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Craig Tiley at the National Tennis Centre

A full four months ahead of schedule, Melbourne Park’s new Eastern Plaza will be accessible and operational to both players and fans at Australian Open 2013.

And today, tournament director Craig Tiley was taking the first tours of the glittering new precinct, which he will unveil for the world’s best players when they begin arriving in Melbourne for the year’s first Grand Slam.

There’s much on offer to get the players excited. The Eastern Plaza is comprised of 13 Plexicushion and eight Italian clay courts, the former being of particular interest to competitors as they groove their strokes for the major tournament on the same surface. Eight of those “True Blue” courts are located indoors at the National Tennis Centre (NTC), an architecturally-innovative space featuring video playback and analysis technology, treatment rooms, a comprehensive gymnasium with running track and player lounge and restaurant facilities.  

While the players are going about their business, there’s plenty to attract fans to the precinct, located to the east of Hisense Arena and stretching almost as far as Richmond train station.

The Edwin Flack Bridge, soaring over Olympic Boulevard and adorned with two sets of Olympic rings from the 1956 Games in Melbourne, connects the Eastern Plaza with AAMI Park to the south and the Melbourne Cricket Ground to the north. These pedestrian walkways converge on a magnificent communal space next to the NTC affording vistas over Melbourne’s sporting precinct, dotted with towering palm trees and ideally located for accessing the tennis action via the upgraded entry into Hisense Arena next door.

The addition of the Eastern Plaza to Melbourne Park now means that the Australian Open boasts over 40 tennis courts and more indoor courts (12) than any other Grand Slam event. Another Grand Slam first will be achieved when upgrades to Margaret Court Arena are complete – works that include a new roof and 1,500 additional seats – which will give Melbourne Park three show courts with retractable roofs.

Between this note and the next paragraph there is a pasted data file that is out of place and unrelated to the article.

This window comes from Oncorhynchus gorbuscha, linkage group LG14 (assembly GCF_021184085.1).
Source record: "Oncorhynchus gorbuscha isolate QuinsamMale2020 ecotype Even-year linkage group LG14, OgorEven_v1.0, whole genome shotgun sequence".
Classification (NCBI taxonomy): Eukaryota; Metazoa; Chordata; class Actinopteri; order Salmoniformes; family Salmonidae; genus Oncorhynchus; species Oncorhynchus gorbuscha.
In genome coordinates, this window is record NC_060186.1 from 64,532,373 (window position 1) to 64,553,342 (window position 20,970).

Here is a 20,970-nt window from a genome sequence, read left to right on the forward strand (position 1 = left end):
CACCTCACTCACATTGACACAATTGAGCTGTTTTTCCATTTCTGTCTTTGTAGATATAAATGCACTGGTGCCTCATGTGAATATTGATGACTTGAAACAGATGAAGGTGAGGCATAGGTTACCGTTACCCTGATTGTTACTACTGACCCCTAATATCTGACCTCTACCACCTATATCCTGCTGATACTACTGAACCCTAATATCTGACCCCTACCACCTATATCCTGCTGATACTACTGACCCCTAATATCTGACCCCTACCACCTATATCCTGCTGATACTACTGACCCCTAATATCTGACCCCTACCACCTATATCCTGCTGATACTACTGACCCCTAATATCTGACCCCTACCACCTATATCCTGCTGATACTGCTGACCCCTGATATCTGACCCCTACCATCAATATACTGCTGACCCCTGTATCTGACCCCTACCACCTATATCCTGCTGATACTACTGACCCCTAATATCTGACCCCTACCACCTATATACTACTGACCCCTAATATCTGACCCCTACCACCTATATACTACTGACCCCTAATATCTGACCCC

“It’s a site that’s 20 years ahead of its time,” Tiley said.

“The Eastern Plaza was originally intended to be available in April 2013, but we now have it for Australian Open 2013 which is a great result for us. We have been updating players on the progress of these works throughout the year and they’ve very much looking forward to seeing the finished product when they arrive for the tournament.

“We will use golf carts and cars to transport players from Rod Laver Arena to the National Tennis Centre when it rains."

The Eastern Plaza will act as a major hub for player development and training in Australia, with half the country’s Australian Institute of Sport athletes, as well as head sports scientists and travelling coaches, being based there throughout the year. The clay courts will also serve as an excellent training facility for players preparing for European clay events and Davis and Fed Cup ties on foreign soil.

And the facilities will only get better into the future, with phase two and three redevelopment works set to continue at Melbourne Park. As well as the completion of Margaret Court Arena – scheduled for Australian Open 2015 – there will be a pedestrian concourse around the northern end of Hisense Arena, a new entrance to Melbourne Park beyond the clay courts near Richmond station, new offices for Tennis Australia staff, and, most impressively, a translucently-covered piazza area between Rod Laver and Hisense Arena.

Tiley said this impressive structure was still several years away, but that the face of Melbourne Park would continue to change regardless.

“Margaret Court Arena will really start to look different from February 2013 when they (the construction team) get back in there following the tournament,” he said.

Yet while many of these grand designs are yet to be realised, the sparkling new Eastern Plaza will be an exciting new addition to Melbourne Park for the 2013 event, attracting the attention of both fans and players and maintaining the Australian Open’s position as the most innovative of the four Grand Slam tournaments.

You can see the precinct for yourself at Australian Open 2013 from 14-27 January.

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